Wednesday, 12 December 2018

Reflex: Czech Pirates are world's strongest party of its kind

6 November 2017

Prague, Nov 3 (CTK) - The Czech Pirates, with a 10.8 percent gain in the recent general election, have become the world's strongest party of its kind now that the previous Icelandic leader has dropped under 10 percent, Petr Sokol wrote in Reflex.

Iceland's Pirates gained 14.5 percent in the general election last year, but they ended below 10 percent in the early general election last Saturday, becoming weaker than their Czech counterparts, Sokol writes.

The Czech Pirates became a dark horse in the October election, being the only of the successful parties that was never present in the Chamber of Deputies before. In spite of this, they could not be labelled an "extra-parliamentary entity," because their nominee Libor Michalek has been a member of the Senate, the upper house of parliament, for five years now.

Michalek's election as a senator in Prague's 3rd district, too, was a milestone in the world Pirates' history, because it was the first ever election of a Pirate to a national parliament, Sokol writes.

Previously, the then strongest Swedish Pirates made it to the European Parliament "only," as did their German counterparts, who also entered some of Germany's land parliaments, he writes.

The Czech Pirates, who originally mainly fought for a copyright reform and freedom of information but who are a full-fledged party now, are rather unpredictable as a newcomer in the lower house, where they occupy 22 of the total 200-seats.

They will have to cope with the situation where their election success went beyond their own expectations, with many candidates being elected rather unexpectedly, Sokol writes.

This, however, need not cause internal tension since the diversity of opinion groups and their liberty of action are among the Pirate Party's essential features, Sokol writes.

He cites Pirates chairman Ivan Bartos as speaking of a political and an activist wing in the party, the former being ready to adapt itself to political procedures and the latter preferring to play outside the official establishment.

The party's opinion diversity can be well illustrated by the fact that two members of its narrow leadership, Ondrej Profant and Mikulas Peksa, the latter of whom is the party's foreign policy guarantor, have claimed adherence to Diem 25 (Democracy in Movement) international entity that wants to be an all-Europe far-left party, Sokol writes.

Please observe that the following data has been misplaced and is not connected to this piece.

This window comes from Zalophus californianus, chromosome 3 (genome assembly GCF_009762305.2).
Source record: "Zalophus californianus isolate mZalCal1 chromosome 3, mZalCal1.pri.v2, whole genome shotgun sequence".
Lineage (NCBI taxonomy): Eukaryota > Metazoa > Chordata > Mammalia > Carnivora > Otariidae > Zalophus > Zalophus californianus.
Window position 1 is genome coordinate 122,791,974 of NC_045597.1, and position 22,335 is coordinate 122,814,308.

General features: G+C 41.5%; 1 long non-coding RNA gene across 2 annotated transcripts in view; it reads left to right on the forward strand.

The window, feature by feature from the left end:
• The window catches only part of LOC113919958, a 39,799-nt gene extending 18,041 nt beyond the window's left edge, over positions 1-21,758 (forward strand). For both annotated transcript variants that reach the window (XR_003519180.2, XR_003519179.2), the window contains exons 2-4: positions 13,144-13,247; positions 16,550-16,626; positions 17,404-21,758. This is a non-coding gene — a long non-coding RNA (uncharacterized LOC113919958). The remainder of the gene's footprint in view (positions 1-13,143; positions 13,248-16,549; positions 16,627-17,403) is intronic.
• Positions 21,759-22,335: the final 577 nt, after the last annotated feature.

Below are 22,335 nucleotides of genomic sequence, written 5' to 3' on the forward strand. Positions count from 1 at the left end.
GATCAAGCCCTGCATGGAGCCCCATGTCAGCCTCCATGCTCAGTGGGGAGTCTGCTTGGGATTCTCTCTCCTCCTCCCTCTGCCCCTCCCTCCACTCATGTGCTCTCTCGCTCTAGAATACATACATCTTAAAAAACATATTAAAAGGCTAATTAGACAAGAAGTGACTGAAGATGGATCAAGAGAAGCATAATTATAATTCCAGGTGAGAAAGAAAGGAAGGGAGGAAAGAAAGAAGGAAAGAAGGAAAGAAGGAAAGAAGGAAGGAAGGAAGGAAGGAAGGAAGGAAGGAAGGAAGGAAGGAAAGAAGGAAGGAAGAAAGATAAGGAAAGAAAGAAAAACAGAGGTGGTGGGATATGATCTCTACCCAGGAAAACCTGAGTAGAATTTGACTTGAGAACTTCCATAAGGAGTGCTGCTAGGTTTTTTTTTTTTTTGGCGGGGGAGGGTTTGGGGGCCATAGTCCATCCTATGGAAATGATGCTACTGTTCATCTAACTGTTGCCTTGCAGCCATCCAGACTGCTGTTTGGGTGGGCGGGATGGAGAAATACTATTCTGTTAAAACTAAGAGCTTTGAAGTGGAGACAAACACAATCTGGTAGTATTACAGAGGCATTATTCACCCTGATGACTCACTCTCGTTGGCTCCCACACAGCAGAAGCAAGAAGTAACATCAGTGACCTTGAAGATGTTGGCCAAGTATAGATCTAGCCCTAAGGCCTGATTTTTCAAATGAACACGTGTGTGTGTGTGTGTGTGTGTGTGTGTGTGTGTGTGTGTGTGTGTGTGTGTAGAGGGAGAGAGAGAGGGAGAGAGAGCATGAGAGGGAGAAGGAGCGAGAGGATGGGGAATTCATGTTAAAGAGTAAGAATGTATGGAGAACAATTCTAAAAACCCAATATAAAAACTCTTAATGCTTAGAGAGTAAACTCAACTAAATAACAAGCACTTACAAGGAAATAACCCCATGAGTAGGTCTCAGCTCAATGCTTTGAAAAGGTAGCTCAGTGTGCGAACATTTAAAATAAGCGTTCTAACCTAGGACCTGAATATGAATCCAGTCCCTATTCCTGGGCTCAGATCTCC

Diem 25's orientation becomes clear with the name of its initiator, Greek Marxist and former finance minister Yanis Varufakis, who was too leftist even for the ultra-left Greek cabinet of Alexis Tsipras, Sokol writes.

Supporters of Diem 25 include the critics of capitalism, Noam Chomski and Slavoj Zizek, by WikiLeaks founder Julian Assange and musician Jean-Michel Jarre. They want to jointly democratise the EU, give the main power to the EP and let citizens write a new democratic constitution of the EU. This sounds nice, but their goal is in fact the dissolution of national states, Sokol writes.

Diem 25 wants to create the first genuine all-Europe party to run across the EU in the European elections in 2019. In some countries, however, it has only few of its total 60,000 members, which is why it seeks cooperation with a local subject, Sokol writes.

Of late, it has offered Czech Pirates to create a joint list of candidates in the European elections, but the Pirates have adjourned their final decision, he writes, adding that in other countries, Diem 25 seeks cooperation with parties close to the Greens (Denmark) and the alternative left (Poland).

The Czech Pirates are now part of the European Pirate Party whose only MEP comes from Germany and shares the EP group with the Greens and regionalist subjects, although the Czech Pirates vehemently protest against being compared with green parties, Sokol writes.

The orientation of the European Pirate Party is sharply at odds with the recent election results of the Czech Pirates, who fared the best in the regions that were previously strongholds of the right, supported by liberal voters in towns, Sokol writes.

The Pirates even ended first in Prague's 6th district, where the liberal right wing permanently prevailed since 1989. Can the local voters come to terms with a part of the Pirates cooperating with Marxists like Varufakis? This will become clear soon and also in the next elections, Sokol writes.

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